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Business Is Booming For The Leaders In Drone Racing

The battle is on for supremacy in the world of drone racing, with the Drone Racing League dueling against DR1 Racing to be the favored drone racing platform. It is a battle for eyeballs and sponsor appreciation, and the Drone Racing League got out to a head start by securing Allianz as title sponsor in a five-year, multi-million dollar deal.

DR1 Racing intends to close the gap with its own announcement that it has landed logistics company DHL as title sponsor of its league, joining Mountain Dew as companies that are spending seven-figures to associate with the startup drone racing entity.

That makes for serious money being spent by sponsors to be a part of racing tiny objects by use of joysticks, controlled by individuals wearing headsets who prepare for and study courses with the goal of being the best in this sport of drone racing. Those drone "pilots" have the opportunity to make big money as well, despite the relative infancy of the industry.

The top ranked DR1 Racing drone pilot, Luke Bannister, is bringing in an income of six-figures from sponsorship, according to DR1 Racing founder Brad Foxhoven. That does not include Bannister's earnings from actual events such as the $250,000 he received from winning the World Drone Prix in Dubai in 2016.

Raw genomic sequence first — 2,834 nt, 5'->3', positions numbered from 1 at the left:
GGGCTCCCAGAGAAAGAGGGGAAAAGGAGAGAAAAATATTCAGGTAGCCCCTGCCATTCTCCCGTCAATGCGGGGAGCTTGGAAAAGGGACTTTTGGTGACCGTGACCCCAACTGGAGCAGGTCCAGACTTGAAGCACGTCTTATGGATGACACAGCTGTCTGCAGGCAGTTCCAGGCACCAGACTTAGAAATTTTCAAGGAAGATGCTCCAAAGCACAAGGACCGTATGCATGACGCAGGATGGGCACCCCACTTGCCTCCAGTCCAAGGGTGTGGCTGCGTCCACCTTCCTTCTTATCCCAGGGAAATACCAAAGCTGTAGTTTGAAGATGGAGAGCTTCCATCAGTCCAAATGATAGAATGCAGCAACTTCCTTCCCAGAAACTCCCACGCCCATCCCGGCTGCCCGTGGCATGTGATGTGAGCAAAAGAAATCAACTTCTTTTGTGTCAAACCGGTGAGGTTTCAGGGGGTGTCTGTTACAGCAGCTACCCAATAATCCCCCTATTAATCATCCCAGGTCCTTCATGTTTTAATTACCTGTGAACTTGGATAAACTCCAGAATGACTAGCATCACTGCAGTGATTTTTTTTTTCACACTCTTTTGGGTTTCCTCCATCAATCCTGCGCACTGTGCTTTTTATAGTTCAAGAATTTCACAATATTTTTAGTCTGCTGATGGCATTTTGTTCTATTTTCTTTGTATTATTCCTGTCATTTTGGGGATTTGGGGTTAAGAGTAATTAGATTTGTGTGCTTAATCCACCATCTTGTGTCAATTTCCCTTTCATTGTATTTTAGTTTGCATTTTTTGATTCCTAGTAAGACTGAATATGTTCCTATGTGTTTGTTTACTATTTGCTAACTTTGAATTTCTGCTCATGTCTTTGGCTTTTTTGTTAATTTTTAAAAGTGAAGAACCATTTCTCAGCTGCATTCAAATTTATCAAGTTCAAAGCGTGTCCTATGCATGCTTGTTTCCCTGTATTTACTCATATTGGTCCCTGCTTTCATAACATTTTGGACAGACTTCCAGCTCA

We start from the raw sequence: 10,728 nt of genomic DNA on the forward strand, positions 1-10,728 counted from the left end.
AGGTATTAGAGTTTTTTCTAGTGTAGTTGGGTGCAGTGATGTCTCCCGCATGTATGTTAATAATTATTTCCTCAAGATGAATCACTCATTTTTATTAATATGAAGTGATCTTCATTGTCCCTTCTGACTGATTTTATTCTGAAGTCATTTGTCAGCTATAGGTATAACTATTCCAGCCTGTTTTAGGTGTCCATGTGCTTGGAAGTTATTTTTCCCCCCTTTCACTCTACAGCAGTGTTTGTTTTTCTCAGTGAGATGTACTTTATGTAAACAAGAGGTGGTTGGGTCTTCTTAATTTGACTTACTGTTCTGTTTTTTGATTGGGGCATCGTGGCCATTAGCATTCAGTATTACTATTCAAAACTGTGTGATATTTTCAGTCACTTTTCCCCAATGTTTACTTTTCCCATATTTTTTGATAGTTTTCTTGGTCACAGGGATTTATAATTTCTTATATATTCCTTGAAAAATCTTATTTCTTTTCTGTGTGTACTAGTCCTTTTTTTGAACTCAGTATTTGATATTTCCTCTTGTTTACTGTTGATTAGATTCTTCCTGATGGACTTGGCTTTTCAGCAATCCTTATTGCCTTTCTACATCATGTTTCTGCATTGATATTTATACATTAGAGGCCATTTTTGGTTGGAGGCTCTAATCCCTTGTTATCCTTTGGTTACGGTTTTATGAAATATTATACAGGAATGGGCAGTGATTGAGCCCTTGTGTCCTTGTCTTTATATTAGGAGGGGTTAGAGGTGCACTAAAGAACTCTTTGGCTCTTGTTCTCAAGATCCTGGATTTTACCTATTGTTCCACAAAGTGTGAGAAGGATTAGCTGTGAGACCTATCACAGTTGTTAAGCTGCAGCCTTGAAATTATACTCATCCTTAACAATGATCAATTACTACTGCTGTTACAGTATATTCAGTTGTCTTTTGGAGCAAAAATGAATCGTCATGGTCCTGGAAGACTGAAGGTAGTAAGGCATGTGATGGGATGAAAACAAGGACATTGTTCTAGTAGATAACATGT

The World Drone Prix was a special event with a unique prize. Both DR1 Racing and the Drone Racing League are, respectively, offering a lower $100,000 pot for this year's winner. Six figures to the winner of a drone racer is still nothing to scoff at.

As is often the case, these businesses in the Drone Racing League and DR1 Racing have boomed largely based on the attractiveness of the sport to television broadcasters, which has in turn led to sponsorship interest and enhanced prize pools. Drone Racing League has a TV rights deal with ESPN, Sky and ProSieben, which is a TV station in Germany, where drone racing is very popular. DR1 Racing has a deal with Eurosport and Fox Sports Asia and streams much of its content online through Twitch.

DR1 Racing has successfully solicited sponsors beyond DHL and Mountain Dew, including Dell, Army and Air Hogs. Meanwhile, Drone Racing League has secured Swatch, FORTO Coffee, Bud Light and Air Force to sponsorships.

Valuing the two entities is a bit more difficult, especially as they are technically startups in an industry that is only a few years old. DR1 Racing is privately held and operating without outside investment. Meanwhile, Drone Racing League has closed multiple rounds of fundraising to the tune of more than $32 million, with its most recent round at a whopping $20 million led by Sky, Liberty Media Corporation and Lux Capital.

The question of which drone racing entity will prevail over the other is not yet answered, and the industry may grow large enough for each to stabilize and profit off of its respective market share. But what has become clear is that there is certainly a market for drone racing and DR1 Racing along with Drone Racing League are off to a great start.


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